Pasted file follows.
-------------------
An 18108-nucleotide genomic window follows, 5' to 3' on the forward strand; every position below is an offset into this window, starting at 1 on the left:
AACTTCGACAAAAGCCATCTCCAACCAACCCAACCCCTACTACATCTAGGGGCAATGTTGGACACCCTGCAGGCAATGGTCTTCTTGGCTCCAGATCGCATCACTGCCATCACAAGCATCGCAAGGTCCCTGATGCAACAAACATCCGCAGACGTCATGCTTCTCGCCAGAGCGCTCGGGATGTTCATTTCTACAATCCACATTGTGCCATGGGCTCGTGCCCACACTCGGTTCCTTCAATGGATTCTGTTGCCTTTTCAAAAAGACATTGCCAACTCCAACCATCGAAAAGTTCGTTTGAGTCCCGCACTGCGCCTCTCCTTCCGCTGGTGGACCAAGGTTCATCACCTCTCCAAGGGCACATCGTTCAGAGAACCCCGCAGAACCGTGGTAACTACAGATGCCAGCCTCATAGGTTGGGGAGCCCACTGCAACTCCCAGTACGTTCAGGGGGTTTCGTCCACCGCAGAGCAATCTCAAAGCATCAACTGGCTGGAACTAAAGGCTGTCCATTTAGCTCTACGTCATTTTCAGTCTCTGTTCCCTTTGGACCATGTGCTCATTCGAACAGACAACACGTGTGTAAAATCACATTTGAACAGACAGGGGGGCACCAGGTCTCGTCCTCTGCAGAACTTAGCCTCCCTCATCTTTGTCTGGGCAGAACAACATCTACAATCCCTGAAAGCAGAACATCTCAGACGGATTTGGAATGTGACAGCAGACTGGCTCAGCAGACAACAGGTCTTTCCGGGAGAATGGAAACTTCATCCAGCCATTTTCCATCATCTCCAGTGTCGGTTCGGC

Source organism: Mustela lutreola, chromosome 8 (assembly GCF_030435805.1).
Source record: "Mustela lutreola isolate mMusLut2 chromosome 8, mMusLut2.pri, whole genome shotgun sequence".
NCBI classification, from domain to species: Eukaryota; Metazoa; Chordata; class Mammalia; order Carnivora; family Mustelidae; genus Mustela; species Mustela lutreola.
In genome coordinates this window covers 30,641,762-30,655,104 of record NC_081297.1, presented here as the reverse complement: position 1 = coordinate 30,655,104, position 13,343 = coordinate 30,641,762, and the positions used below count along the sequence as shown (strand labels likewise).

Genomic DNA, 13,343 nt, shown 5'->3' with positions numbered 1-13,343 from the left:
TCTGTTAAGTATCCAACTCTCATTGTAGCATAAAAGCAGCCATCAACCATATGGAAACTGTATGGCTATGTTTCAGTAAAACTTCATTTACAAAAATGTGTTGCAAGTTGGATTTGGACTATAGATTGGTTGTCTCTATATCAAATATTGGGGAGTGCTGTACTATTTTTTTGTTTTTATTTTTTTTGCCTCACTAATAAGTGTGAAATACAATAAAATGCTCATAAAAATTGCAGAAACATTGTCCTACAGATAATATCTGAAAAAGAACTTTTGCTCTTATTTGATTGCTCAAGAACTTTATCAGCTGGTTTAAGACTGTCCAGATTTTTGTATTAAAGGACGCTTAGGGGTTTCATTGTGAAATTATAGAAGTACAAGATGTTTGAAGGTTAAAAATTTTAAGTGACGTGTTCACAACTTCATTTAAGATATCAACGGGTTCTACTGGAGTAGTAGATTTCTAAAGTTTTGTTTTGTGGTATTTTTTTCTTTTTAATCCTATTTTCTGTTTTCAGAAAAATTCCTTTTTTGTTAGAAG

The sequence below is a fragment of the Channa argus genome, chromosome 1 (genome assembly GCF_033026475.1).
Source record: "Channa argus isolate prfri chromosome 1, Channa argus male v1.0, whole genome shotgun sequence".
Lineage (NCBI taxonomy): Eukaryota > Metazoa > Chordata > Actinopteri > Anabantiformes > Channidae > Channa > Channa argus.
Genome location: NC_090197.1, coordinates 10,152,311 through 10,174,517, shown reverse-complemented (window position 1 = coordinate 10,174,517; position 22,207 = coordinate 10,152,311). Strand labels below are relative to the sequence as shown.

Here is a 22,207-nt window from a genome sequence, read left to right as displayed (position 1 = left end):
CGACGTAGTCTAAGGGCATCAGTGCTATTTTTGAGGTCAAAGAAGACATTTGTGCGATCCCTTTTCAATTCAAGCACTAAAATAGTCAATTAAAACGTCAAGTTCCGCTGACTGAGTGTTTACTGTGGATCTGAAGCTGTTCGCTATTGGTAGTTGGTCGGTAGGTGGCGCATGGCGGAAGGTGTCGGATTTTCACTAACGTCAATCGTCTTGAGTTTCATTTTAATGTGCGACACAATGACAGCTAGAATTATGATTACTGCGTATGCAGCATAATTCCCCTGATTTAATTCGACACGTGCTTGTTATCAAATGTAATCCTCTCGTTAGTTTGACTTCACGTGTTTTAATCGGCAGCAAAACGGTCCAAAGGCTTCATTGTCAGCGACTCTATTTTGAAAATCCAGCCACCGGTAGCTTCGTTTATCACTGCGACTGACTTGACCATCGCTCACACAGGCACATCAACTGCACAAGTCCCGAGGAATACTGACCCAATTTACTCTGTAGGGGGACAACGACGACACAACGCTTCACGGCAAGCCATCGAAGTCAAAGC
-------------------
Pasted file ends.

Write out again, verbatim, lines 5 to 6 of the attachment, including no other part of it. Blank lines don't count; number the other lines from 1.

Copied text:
NCBI classification, from domain to species: Eukaryota; Metazoa; Chordata; class Mammalia; order Carnivora; family Mustelidae; genus Mustela; species Mustela lutreola.
In genome coordinates this window covers 30,641,762-30,655,104 of record NC_081297.1, presented here as the reverse complement: position 1 = coordinate 30,655,104, position 13,343 = coordinate 30,641,762, and the positions used below count along the sequence as shown (strand labels likewise).